and it's re-invented riversides, creates a vague sense of Greatness dormant. If only the tribesmen would celebrate, re-awaken this slumbering potential, you'd have to love them for it; instead, their bitter sermon is one of rank, fathomless Grievance, Nicola Sturgeon
gibbering an unstoppable cascade of contemptuous complaint; the bogus statesman, Salmond, generally tucked-in behind her,
out of his cheesy soundbiting depth,
Aye, city states, too, maybe it's the way to go. It's the way of the future, more borders, more bureaucrats and best of all, more o' they politicians.
netting himself in his own lies,
the greasy, fat oaf hooked on his own, risible distortions and blustering misrepresentations, his parliamentary opponents
Labour capo, Johann Lamont,
Would you just look at her?
lacking the grubby, bullying skills he learnt over decades in the bars and knocking shops of Westminster,
all too stupid, too tongue-tied, too cack-handed to even land a blow on him.
Salmond with one of his many paymasters, the great Scot,
If you take a mooch around Glasgow, it's mysteries, its stolidness, its bulging past, you are bound to think, as I do, that Scotland deserves better than the despicable riff-raff in Holyrood - bandits, drunks, thieves, bullies, Masons, ponces, green fairies, hard-faced, jive-talking, lesbian ghouls and blustering bigboy liars.
There are Glasgow corners of despair, it is true, and decay. Have mercy, I cry, City. This is the way cities are, the way they have become; the rich live in the country, the poor and the plutocrooks live in the town, up in the air. The Kelvingrove Museum,
on the other hand,
with Dali's St. John of the Cross,
is a series of dreams, glimpses - artistic, mechanical,
scientific, architectural - of what we all could be.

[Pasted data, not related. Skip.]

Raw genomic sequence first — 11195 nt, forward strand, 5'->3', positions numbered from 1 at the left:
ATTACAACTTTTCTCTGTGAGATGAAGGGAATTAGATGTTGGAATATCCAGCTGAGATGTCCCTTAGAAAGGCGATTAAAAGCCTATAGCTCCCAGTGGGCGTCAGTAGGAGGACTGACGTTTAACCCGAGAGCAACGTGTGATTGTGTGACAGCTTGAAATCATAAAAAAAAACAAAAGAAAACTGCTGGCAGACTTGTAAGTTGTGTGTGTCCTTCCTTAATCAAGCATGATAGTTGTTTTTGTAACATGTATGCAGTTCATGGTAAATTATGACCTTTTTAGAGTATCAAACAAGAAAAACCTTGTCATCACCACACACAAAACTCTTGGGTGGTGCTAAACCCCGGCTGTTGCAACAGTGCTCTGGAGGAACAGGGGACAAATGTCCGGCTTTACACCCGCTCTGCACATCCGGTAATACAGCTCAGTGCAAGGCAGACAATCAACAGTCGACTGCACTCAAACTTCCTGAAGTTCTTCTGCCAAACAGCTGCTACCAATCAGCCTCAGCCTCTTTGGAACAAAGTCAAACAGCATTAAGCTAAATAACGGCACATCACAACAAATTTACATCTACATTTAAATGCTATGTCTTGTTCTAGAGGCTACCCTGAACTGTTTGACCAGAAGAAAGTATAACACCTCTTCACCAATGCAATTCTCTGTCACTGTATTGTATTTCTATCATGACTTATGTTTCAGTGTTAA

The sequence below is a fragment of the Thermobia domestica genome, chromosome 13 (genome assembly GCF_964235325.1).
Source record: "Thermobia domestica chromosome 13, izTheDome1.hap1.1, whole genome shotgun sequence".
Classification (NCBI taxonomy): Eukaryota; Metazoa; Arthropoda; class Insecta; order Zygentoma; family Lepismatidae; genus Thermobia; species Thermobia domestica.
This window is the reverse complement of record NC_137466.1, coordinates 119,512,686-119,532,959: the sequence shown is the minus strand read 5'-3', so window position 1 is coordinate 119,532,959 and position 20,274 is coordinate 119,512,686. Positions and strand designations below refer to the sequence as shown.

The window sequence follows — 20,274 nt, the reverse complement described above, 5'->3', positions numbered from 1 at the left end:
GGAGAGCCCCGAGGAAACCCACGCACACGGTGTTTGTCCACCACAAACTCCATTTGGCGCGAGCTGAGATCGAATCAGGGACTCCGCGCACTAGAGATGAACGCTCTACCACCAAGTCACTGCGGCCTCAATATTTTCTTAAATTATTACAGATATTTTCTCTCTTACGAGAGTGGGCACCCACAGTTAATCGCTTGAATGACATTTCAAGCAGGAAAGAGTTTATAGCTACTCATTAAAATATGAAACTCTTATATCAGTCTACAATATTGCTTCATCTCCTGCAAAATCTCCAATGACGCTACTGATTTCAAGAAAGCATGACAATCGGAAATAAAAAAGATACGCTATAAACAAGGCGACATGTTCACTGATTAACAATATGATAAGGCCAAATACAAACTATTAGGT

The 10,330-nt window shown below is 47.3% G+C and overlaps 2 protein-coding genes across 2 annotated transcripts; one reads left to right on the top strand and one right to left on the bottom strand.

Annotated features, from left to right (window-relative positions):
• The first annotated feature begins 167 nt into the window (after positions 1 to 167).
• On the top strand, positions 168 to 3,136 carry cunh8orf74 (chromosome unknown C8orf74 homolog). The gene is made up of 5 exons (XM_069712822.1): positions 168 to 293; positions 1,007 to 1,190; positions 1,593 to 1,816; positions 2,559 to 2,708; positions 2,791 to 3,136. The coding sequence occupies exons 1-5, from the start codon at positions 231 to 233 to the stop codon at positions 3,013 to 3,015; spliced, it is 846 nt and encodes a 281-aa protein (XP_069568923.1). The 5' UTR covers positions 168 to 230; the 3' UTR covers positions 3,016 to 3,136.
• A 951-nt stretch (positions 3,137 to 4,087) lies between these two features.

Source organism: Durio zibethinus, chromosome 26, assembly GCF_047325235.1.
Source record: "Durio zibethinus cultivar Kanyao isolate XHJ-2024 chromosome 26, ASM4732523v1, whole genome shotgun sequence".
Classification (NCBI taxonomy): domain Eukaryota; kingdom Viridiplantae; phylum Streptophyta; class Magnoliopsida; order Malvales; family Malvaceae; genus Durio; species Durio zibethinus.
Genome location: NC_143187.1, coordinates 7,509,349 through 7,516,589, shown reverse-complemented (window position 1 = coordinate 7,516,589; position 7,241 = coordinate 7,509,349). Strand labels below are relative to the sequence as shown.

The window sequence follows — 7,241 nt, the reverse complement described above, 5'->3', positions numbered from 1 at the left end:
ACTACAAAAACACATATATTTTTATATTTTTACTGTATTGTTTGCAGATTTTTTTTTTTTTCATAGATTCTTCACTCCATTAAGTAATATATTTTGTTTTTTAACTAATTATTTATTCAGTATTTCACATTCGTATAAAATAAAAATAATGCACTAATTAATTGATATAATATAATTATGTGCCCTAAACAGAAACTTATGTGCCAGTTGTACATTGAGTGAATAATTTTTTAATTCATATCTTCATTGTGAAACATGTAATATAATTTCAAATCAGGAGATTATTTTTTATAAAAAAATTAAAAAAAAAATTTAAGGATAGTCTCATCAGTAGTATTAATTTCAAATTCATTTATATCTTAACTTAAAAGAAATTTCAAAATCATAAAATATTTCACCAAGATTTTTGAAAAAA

The shockingly low life expectancy in parts of Glasgow - that aspect of the city which fuels so many acerbic and derogatory comments - reveals the sustained, selfish, preening, malevolence of Scottish Labour. No use blaming Whisky Maggie, she spread her poison all over the UK not just over Scotland. But as with Diane Abbott in Tower Hamlets, Jock Labour has had not decades but over a century to help make it's constituents prosperous and healthy; would they do that? Would they fuck. They operate to mr jgm2's theorem, throwing down to their victims enough crumbs to persuade them to continue voting Labour, yet never providing them with a hand-up.
The betrayal of labour by Labour is not unique to Scotland, fuck, no, but it has been more entrenched, its bitter jigs and reels of deceit more compellingly danced, reinforced by the hand-clapping rhetoric of scoundrels. Scotland, short-sightedly, if understandably, used to love Labour but it's all over now, Labour's operatives scarecrow men and women, stuffed into cheap suits, fitted with a repetitive, useless bird scarer whose batteries flatten further with leader, Johann Lamont's, every dismal, contradictory utterance, an opposition more ornamental, more ceremonial than challenging. If Salmond and Sturgeon simply did what for them is unthinkable and for the next year shut the fuck up, Labour's Lamont and her band of sweaty, stuttering idiots would deliver them an overwhelming vote for independence.
Glasgow, anyway, is a different place. Edinburgh is a fine, big posh place, but its like a tart's boudoir, crawling with MacMediaMinster pimps, hacks, writers and upper crust, estate agent and banker type crooks; crawling with snooty whores in Crombie overcoats, their gross, Kirsty Wark noses in the air. Not for me, although the Royal Mile is well worth an open topped 'bus ride. Glasgow seems honest by comparison and seems much more.